Biden can move to end 'Remain in Mexico.' Lawmakers, advocates want the same for Title 42.

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Corrections & clarifications: An earlier version of this story misspelled the name of the faculty co-director of the Center for Immigration Law and Policy at UCLA. He is Ahilan Arulanantham.

WASHINGTON – President Joe Biden secured a victory to end one policy that keeps migrants in Mexico while they awaited their asylum court hearing. Now, the administration could move to end another Trump-era immigration policy.

The Supreme Court’s ruling that allows the Biden administration to end the Migrant Protection Protocols, also known as “Remain in Mexico,” could make legal injunctions on other immigration cases illegal, some legal experts are arguing.

Title 42, a public health order issued by the Trump administration, allows Customs and Border Protection to expel migrants to Mexico or back to their home countries to prevent the spread of the coronavirus in holding facilities.

“The Biden administration must now move swiftly to terminate ‘Remain in Mexico’ and establish the legal framework to unwind Title 42,” Rep. Joaquin Castro, D-Texas, said in a statement. “The United States has a legal and moral obligation to protect asylum-seekers.”

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The Department of Homeland Security said in a statement that the agency welcomes the Supreme Court's decision and “will continue our efforts to terminate the program as soon as legally permissible.”

The department added it will continue “to enforce our immigration laws at the border and administer consequences for those who enter unlawfully" and will also continue to enforce the court-mandated Title 42.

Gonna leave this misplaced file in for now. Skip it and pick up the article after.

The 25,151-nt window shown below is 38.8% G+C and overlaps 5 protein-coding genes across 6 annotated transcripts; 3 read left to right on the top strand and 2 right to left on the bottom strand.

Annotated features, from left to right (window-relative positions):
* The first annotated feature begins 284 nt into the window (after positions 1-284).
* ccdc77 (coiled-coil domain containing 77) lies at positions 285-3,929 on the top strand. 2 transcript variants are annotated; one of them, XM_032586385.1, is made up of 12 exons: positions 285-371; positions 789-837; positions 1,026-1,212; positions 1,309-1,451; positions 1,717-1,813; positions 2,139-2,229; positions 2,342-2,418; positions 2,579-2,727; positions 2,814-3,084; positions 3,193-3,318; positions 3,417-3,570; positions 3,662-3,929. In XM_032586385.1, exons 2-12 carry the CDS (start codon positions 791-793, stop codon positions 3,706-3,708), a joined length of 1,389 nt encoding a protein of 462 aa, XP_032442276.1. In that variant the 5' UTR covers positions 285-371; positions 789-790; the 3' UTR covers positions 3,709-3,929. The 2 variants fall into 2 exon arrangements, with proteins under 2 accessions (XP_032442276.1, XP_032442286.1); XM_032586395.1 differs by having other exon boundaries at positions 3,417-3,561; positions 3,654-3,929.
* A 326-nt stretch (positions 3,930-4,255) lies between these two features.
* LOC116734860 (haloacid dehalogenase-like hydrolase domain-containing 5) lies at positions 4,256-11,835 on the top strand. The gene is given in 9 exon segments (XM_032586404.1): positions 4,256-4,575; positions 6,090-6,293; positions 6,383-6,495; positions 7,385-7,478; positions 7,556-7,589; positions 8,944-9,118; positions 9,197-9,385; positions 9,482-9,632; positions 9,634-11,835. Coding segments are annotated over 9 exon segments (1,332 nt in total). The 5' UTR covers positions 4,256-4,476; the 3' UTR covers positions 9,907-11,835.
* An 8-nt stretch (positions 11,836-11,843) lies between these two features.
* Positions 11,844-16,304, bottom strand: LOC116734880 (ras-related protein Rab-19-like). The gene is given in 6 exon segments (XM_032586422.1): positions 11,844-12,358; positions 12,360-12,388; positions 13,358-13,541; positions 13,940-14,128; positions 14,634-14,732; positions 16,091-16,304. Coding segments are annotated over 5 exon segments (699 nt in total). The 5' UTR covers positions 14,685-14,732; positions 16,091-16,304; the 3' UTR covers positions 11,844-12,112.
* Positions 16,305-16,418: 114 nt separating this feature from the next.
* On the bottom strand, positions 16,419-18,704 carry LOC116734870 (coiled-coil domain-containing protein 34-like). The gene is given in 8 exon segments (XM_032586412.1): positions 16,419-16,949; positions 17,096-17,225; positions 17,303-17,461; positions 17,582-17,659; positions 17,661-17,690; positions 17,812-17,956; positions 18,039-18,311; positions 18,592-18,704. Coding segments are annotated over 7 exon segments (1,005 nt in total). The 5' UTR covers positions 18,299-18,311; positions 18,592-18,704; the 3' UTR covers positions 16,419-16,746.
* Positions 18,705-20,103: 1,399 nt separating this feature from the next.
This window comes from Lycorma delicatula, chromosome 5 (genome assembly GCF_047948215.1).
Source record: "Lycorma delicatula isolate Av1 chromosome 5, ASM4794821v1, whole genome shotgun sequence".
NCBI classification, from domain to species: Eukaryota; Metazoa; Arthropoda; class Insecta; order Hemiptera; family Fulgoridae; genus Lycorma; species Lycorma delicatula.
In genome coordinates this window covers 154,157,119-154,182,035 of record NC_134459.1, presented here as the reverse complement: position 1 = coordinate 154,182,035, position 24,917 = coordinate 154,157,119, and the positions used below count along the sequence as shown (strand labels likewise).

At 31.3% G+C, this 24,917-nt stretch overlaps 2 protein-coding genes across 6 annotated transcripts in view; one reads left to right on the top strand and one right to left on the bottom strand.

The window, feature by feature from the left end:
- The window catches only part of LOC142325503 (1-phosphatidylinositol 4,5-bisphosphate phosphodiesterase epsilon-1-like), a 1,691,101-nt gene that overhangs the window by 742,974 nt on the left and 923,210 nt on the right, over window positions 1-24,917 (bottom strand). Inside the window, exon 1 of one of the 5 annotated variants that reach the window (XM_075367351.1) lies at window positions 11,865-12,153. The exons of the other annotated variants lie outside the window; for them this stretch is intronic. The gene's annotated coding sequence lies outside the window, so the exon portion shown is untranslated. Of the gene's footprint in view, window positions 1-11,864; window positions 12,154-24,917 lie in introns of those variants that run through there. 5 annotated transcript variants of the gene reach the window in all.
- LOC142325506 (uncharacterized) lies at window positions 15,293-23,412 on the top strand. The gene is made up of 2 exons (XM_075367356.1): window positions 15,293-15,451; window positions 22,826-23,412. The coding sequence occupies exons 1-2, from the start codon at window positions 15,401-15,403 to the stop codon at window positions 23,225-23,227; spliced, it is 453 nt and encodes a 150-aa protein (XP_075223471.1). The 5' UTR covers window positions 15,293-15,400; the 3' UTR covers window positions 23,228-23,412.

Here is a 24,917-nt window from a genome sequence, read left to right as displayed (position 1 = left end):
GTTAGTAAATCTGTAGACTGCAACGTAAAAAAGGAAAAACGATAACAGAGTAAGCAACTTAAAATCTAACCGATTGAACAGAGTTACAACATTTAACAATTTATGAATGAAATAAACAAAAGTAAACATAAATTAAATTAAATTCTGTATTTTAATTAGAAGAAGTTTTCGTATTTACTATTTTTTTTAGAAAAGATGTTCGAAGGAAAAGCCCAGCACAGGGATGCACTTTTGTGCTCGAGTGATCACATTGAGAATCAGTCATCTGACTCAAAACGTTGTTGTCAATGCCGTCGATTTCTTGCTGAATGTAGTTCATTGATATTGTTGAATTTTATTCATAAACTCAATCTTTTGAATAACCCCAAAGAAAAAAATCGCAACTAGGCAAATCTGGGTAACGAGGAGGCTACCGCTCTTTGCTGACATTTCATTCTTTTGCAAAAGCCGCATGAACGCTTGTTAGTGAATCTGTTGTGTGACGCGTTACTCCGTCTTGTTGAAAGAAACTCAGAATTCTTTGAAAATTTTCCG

Sen. Bob Menendez, D-N.J., said that he will work with the Biden administration to change Trump-era policies.

“May this decision be the first step towards ending our federal government’s use of short-term deterrence strategies that rely on cruelty to keep asylum seekers out of the United States,” Menendez said.

He added that it’s part of the United States’ commitments to be a “beacon of hope and opportunity for those fleeing from violence and persecution.”

The U.S. Centers for Disease Control and Prevention was going to end Title 42 on May 23. However, a judge issued an injunction days before blocking the Biden administration from ending the policy. The administration has since appealed the ruling.

There have been record levels of migrants coming to the United States southern border.

In May, U.S. Customs and Border Protection encountered 239,416 migrants. CBP said that 25% of those encounters had been of individuals who have previously tried to cross the border at least one time.

Of the total encounters at the U.S.-Mexico border, 42% of migrants were expelled under Title 42.

Supreme Court ruling: Biden may end Trump-era 'remain in Mexico' policy for migrants

Marielena Hincapié, executive director at National Immigration Law Center, which advocates for immigrants’ rights headquartered in Los Angeles, said the Supreme Court’s decision puts the power back to the executive branch to make decisions on immigration.